"We felt the train travelling at breakneck speed but there was nothing we could do," Rukmani recalled. "The four of us hugged each other and waited, wondering what was to become of us. As our carriage toppled, I lost consciousness. My husband saw my son Buddhika hanging on to a window and took him out. He kept a cool head throughout the accident and pulled us all out of the wreckage." Ruk-mani said her elder son was also badly bruised, had a head injury and found it difficult to walk.

"That day was my son's birthday and he wanted to go to the zoo," said another patient who was suffering from paralysis due to spinal injuries. He was travelling with his wife and two children. Sunil's (not his real name) hometown was Matale and he travelled often on this train. He realised they were travelling too fast by the time they reached Kadugannawa. "A little farther on, I saw the wheels on fire," Sunil recalled. "I shouted to the guard who had his head out of a window, to slow the train. I started to close the windows and pulled the emergency cord. Suddenly the train jumped the track and I grabbed my family and held on to them, clinging to a seat. After that I passed out. 

"I can only move one hand," he said. 

His wife and children are also injured. He is in the armed forces and his commander had brought them down to Colombo by chopper. He was being cared for at the hospital with a male nurse from the forces by his bedside. 

Upul Mallikarachchi from Nugawala in Kandy was one of the luckier ones. Though badly bruised and suffering a broken nose he had just been discharged from hospital. "I felt the train going fast and shuddering," he recalled. Then the train toppled and everything went black. "When I became conscious, I found I was standing. The broken carriages were lying on their side with debris all over. There was blood everywhere. It was a gory scene. I heard a child crying and saw it was my two-year-old son, who was wedged in a corner. My wife had also fallen and was covered with debris from the seats and luggage. I shouted for help and got them both out." Upul's wife is still warded but his son fortunately had escaped injury.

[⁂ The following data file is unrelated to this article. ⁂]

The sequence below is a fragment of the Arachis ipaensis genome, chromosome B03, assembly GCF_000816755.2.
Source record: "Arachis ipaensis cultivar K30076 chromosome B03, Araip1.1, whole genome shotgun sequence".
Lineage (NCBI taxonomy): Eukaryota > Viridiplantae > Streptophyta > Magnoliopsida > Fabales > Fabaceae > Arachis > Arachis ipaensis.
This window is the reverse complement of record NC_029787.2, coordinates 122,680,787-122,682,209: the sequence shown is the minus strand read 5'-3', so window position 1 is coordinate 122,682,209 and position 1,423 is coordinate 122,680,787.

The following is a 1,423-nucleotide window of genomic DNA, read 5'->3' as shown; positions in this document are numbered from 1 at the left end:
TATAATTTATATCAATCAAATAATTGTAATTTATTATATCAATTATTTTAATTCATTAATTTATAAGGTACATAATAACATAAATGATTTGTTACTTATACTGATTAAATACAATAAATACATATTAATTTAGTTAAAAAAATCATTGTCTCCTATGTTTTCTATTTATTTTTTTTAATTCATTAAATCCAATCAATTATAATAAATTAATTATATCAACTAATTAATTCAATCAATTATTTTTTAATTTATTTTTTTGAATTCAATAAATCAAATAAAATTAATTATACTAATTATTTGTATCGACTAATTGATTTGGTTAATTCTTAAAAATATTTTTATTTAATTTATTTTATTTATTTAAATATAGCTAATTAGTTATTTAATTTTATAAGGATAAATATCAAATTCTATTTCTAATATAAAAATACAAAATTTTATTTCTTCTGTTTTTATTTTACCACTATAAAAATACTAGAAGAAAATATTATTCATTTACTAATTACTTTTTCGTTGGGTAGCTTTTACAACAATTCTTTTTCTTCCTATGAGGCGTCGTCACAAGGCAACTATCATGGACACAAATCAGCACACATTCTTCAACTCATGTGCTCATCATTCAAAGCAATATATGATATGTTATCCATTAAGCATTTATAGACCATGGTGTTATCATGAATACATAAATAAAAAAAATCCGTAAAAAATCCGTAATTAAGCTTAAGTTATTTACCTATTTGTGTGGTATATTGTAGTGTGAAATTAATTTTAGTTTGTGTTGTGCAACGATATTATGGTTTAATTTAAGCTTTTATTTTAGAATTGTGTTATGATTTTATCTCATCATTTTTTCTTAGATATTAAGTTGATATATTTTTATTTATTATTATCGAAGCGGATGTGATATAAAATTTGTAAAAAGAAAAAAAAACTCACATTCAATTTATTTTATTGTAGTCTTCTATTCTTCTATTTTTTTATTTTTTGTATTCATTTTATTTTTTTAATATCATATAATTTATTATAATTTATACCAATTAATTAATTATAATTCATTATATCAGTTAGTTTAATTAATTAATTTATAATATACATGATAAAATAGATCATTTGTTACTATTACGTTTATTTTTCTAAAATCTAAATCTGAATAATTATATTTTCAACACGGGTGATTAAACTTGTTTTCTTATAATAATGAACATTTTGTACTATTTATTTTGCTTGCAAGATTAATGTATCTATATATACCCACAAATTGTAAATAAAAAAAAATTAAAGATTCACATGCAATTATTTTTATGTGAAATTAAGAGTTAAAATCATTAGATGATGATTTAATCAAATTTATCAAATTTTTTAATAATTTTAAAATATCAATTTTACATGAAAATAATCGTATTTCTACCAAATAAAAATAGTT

The DMO of Rambukkana hospital says that the injured were only given preliminary treatment at Rambukkana and transferred to Kegalle Hospital. According to Kegalle Hospital authorities, 149 patients had been brought in that day, of whom 19 were transferred to Kandy, 18 to Peradeniya and 12 to Colombo. Seven patients died at Kegalle. All bodies have now been claimed. The Administrative Officer at Kandy General Hospital said that 25 patients had been brought in of whom two were dead on arrival. Only two patients are still in hospital. 

Dr. Anil Jasinghe, of the Accident Service, Colombo National Hospital said of the16 patients brought in, one was dead on arrival and one died soon after. About ten patients are still in hospital. One is in the Intensive Care Unit with severe chest injuries, two more are paralysed due to spinal injuries. 

An accident of this nature, which leaves so many dead and injured is indeed tragic and a terrifying experience for those involved. While the Railway authorities have been prompt in paying Rs.10,000 as funeral expenses, one wonders what would happen to those hapless victims who may be permanently disabled. 

Piyal de Silva, General Manager, Railways (GMR) said that they had paid funeral expenses of Rs.10,000 to the families of the deceased. For those injured, there is provision in the Railway Ordinance to pay compensation but the compensation would depend on the extent of injuries sustained. The ministerial committee probing the accident would meet and discuss this matter within two days, he said.